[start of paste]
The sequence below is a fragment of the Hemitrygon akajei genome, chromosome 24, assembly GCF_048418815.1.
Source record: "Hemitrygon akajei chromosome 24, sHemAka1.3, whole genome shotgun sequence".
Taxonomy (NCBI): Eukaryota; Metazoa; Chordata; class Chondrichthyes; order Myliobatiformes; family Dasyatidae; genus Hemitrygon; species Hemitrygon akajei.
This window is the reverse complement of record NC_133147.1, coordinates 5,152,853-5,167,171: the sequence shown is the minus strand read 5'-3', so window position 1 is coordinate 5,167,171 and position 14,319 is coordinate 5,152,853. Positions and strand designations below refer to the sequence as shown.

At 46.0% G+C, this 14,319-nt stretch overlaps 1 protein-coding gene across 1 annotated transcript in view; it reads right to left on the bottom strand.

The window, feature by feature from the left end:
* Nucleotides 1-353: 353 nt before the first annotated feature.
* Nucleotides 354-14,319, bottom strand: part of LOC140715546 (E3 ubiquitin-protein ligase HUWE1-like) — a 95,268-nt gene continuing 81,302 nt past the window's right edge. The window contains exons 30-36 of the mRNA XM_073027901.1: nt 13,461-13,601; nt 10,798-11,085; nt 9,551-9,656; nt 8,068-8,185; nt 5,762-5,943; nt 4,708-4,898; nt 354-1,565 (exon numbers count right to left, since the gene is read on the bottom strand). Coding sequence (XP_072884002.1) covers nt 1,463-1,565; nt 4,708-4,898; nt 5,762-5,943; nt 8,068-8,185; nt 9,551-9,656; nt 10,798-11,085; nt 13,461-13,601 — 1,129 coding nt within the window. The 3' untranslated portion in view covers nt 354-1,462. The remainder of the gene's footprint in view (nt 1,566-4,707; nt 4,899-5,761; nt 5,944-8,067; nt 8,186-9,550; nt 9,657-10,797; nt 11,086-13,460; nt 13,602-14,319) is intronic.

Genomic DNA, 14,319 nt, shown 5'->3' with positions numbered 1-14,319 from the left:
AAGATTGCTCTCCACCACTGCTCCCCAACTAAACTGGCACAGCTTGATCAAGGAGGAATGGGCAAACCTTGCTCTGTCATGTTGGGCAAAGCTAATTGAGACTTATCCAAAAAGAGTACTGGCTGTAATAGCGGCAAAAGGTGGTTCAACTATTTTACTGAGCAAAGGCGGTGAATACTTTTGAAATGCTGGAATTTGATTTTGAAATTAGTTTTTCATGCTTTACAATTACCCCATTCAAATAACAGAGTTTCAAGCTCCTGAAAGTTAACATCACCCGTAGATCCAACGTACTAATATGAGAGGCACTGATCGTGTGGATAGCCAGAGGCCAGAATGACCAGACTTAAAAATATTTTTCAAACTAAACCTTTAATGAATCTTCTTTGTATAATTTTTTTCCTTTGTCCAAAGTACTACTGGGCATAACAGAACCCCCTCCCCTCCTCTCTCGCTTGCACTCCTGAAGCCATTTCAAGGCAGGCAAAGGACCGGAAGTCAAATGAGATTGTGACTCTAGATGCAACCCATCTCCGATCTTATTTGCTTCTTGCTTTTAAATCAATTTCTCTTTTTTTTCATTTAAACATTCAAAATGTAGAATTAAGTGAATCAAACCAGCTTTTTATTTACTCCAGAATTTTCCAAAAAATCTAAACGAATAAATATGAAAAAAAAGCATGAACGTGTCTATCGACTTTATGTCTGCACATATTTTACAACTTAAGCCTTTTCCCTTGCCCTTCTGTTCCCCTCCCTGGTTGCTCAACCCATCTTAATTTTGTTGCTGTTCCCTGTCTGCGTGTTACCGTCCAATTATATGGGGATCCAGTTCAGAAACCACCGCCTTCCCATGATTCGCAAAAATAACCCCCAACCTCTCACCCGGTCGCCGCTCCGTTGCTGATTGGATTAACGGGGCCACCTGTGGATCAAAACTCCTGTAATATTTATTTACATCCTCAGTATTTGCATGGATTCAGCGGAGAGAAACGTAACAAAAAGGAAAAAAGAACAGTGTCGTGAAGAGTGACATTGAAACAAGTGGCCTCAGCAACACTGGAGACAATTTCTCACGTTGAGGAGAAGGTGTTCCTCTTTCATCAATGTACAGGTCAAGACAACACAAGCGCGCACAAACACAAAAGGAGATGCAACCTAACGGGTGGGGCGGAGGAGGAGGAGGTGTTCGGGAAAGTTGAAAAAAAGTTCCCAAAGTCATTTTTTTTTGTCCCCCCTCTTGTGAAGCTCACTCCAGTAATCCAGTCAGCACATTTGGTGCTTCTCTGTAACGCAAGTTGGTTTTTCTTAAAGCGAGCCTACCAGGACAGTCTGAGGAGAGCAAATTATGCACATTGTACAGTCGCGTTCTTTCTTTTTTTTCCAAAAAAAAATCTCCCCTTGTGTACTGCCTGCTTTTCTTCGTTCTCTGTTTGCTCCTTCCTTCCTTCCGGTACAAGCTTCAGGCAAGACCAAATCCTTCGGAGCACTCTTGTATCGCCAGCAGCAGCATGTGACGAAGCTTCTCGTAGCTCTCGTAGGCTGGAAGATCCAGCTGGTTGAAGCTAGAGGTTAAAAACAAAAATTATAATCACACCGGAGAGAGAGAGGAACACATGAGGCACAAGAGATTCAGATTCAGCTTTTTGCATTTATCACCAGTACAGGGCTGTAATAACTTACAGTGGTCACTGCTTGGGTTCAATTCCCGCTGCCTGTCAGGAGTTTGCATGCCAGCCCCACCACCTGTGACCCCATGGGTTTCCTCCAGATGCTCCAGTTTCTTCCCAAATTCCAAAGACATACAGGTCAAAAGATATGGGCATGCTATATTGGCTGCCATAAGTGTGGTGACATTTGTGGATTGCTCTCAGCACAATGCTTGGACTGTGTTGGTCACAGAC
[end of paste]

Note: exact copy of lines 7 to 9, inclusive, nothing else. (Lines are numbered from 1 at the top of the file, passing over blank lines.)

* Nucleotides 1-353: 353 nt before the first annotated feature.
* Nucleotides 354-14,319, bottom strand: part of LOC140715546 (E3 ubiquitin-protein ligase HUWE1-like) — a 95,268-nt gene continuing 81,302 nt past the window's right edge. The window contains exons 30-36 of the mRNA XM_073027901.1: nt 13,461-13,601; nt 10,798-11,085; nt 9,551-9,656; nt 8,068-8,185; nt 5,762-5,943; nt 4,708-4,898; nt 354-1,565 (exon numbers count right to left, since the gene is read on the bottom strand). Coding sequence (XP_072884002.1) covers nt 1,463-1,565; nt 4,708-4,898; nt 5,762-5,943; nt 8,068-8,185; nt 9,551-9,656; nt 10,798-11,085; nt 13,461-13,601 — 1,129 coding nt within the window. The 3' untranslated portion in view covers nt 354-1,462. The remainder of the gene's footprint in view (nt 1,566-4,707; nt 4,899-5,761; nt 5,944-8,067; nt 8,186-9,550; nt 9,657-10,797; nt 11,086-13,460; nt 13,602-14,319) is intronic.

Genomic DNA, 14,319 nt, shown 5'->3' with positions numbered 1-14,319 from the left: